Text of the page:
Is it narcissism to focus on obtaining a specific look on our own single body part? Perhaps, but both men and women alike desire that chiseled ab look.
We are funny (and sometimes pathetic) creatures, aren’t we? Now that we’ve given ourselves an excuse to be shallow, shameless and…sliced up, it’s time to point out how to get there. While the formula is uncomplicated, the desired result requires a level of devotion most folks are unwilling to give.
I briefly touched on the necessity to carrier lower body fat in order to have visible abdominal muscles here, but given the general level of confusion on this topic, I figured I’d take a deeper dive.
Here is the single key to acquiring your six pack, expressed in three different ways.
- Get lean
- Lose body fat
- Improve your body composition.
Just being able to see your abs is a little different than having a shredded six pack. Guys will be able to see their abs from around 10 to 12 percent body fat and possibly as high as 15 percent, notes strength coach Marc Perry. To really reveal definition requires getting to 6 to 7 percent, or even 3 to 4 percent for bodybuilding contest condition. Female bodybuilders are generally around 10 to 12 percent and you might be able to see abs up to 22 percent, adds Perry.
That’s right. No matter how much you squat, how many sit-ups you perform daily or how many gimmicky ab machines you purchased at 2:00am, we can’t see your beauties if you have a layer of fat covering them.
Let’s take a step back and examine the obvious. It’s not necessarily healthy to have body fat low enough to expose these muscles. According to the University of Pennsylvania (pdf), body fat percentages lower than 8 percent for men and 14 percent for women carry an increased risk of health issues.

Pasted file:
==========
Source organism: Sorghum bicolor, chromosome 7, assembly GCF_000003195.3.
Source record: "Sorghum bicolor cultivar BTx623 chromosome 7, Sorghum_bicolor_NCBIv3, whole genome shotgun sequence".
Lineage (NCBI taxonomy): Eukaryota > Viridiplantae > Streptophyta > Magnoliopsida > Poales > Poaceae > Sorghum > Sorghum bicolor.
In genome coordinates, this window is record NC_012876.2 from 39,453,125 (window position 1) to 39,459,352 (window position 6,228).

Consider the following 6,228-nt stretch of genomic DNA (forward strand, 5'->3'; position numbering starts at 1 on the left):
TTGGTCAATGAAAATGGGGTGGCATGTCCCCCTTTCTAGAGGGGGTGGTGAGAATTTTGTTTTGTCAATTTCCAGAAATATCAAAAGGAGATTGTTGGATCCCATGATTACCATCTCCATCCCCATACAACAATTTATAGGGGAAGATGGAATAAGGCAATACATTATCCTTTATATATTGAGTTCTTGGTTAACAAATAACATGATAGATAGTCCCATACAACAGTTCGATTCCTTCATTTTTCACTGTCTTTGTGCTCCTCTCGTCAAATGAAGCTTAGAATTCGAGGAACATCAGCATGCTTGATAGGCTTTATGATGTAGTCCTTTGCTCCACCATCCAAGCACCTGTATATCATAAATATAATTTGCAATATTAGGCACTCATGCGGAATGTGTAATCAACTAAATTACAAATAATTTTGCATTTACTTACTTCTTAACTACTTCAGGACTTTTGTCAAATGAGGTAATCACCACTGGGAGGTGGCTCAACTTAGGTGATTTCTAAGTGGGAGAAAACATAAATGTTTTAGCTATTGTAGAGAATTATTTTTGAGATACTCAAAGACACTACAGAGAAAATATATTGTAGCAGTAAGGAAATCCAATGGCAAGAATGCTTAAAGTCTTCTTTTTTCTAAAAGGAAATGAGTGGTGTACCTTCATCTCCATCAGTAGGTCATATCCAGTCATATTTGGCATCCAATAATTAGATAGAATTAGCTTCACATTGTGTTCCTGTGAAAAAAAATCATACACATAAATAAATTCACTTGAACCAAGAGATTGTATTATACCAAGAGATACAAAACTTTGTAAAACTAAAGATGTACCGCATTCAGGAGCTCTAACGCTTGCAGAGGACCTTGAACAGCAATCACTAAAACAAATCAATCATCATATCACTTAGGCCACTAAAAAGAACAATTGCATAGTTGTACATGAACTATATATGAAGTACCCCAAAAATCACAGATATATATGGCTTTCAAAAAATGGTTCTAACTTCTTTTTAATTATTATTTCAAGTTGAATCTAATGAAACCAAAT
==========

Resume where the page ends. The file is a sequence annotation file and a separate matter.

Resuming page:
Trying to achieve a body fat percentage that is so low it affects your essential fat stores is not healthy and can cause many health complications. Some storage fat is also necessary as it is used to protect organs in the chest and abdomen.
Still want abs? I thought so.
Your first move is to go get your body fat measured. Most quality health clubs offer caliper skinfold testing. They’ll likely pinch your fat at three (at least) different locations. Generally the chest, abdomen, thigh, arm and back are among the chosen sites. The measurements are used to estimate total body fat with a small margin of error depending on the accuracy of the tester. But don’t stress about perfect accuracy. You just want a baseline; you’re not a bodybuilder yet.
Once you know your magic number, you’ll know how many games you need to win. I suggest keeping body fat percentages in your back pocket and focusing on how you feel and look, but if you want to be scientific, test yourself repeatedly over the course of the weeks that you are focused on nutrition and training. Take your measurements under the identical conditions every time. First thing upon waking always makes sense.
Here they come, your necessary steps to lower your body fat:
1. Eat at a calorie deficit.
A calorie deficit is a state in which you burn more calories than you consume. For example, if you burn 2,500 calories per day but only eat 2,000, you have created a deficit of 500 calories per day. A calorie deficit forces the body to use non-food sources of energy (typically body fat though the body can also burn muscle tissue for energy) to make up for the shortfall causing weight loss.
2. Train with weights.
When you strength train with heavy objects (or with intense body weight training), you get stronger and keep the muscle mass that you already have. On top of that, you also push your metabolism into an “afterburner” effect which burns extra calories even after you are done working out.
3. Replace all processed foods with veggies and animal proteins and all sugars with fruit.
Think about all the junk you consume that comes in a package. What if you ate vegetables at the moments in which you normally eat processed food? How lean would you become?
Boom, shredded abs and unprotected organs.
Can’t wait for your photo shoot,